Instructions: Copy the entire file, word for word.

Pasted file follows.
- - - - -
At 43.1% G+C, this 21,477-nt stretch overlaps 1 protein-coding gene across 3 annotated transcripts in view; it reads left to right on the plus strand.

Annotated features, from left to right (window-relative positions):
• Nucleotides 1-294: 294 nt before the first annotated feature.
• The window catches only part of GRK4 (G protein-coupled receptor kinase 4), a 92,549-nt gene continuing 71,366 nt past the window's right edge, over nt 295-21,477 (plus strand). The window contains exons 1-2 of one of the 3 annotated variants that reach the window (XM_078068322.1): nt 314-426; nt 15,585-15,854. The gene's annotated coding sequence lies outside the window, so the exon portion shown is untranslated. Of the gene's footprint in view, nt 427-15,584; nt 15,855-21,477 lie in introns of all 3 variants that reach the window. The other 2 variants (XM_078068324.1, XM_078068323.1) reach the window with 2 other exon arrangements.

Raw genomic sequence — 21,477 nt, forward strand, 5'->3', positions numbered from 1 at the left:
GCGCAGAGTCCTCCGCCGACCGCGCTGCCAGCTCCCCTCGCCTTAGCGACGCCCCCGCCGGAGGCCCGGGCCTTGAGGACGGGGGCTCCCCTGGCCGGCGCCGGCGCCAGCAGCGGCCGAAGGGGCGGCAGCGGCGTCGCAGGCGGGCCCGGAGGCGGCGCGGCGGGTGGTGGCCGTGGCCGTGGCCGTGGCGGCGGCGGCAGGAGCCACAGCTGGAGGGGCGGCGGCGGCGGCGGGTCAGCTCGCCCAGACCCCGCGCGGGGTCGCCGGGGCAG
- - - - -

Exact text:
At 43.1% G+C, this 21,477-nt stretch overlaps 1 protein-coding gene across 3 annotated transcripts in view; it reads left to right on the plus strand.

Annotated features, from left to right (window-relative positions):
• Nucleotides 1-294: 294 nt before the first annotated feature.
• The window catches only part of GRK4 (G protein-coupled receptor kinase 4), a 92,549-nt gene continuing 71,366 nt past the window's right edge, over nt 295-21,477 (plus strand). The window contains exons 1-2 of one of the 3 annotated variants that reach the window (XM_078068322.1): nt 314-426; nt 15,585-15,854. The gene's annotated coding sequence lies outside the window, so the exon portion shown is untranslated. Of the gene's footprint in view, nt 427-15,584; nt 15,855-21,477 lie in introns of all 3 variants that reach the window. The other 2 variants (XM_078068324.1, XM_078068323.1) reach the window with 2 other exon arrangements.

Raw genomic sequence — 21,477 nt, forward strand, 5'->3', positions numbered from 1 at the left:
GCGCAGAGTCCTCCGCCGACCGCGCTGCCAGCTCCCCTCGCCTTAGCGACGCCCCCGCCGGAGGCCCGGGCCTTGAGGACGGGGGCTCCCCTGGCCGGCGCCGGCGCCAGCAGCGGCCGAAGGGGCGGCAGCGGCGTCGCAGGCGGGCCCGGAGGCGGCGCGGCGGGTGGTGGCCGTGGCCGTGGCCGTGGCGGCGGCGGCAGGAGCCACAGCTGGAGGGGCGGCGGCGGCGGCGGGTCAGCTCGCCCAGACCCCGCGCGGGGTCGCCGGGGCAG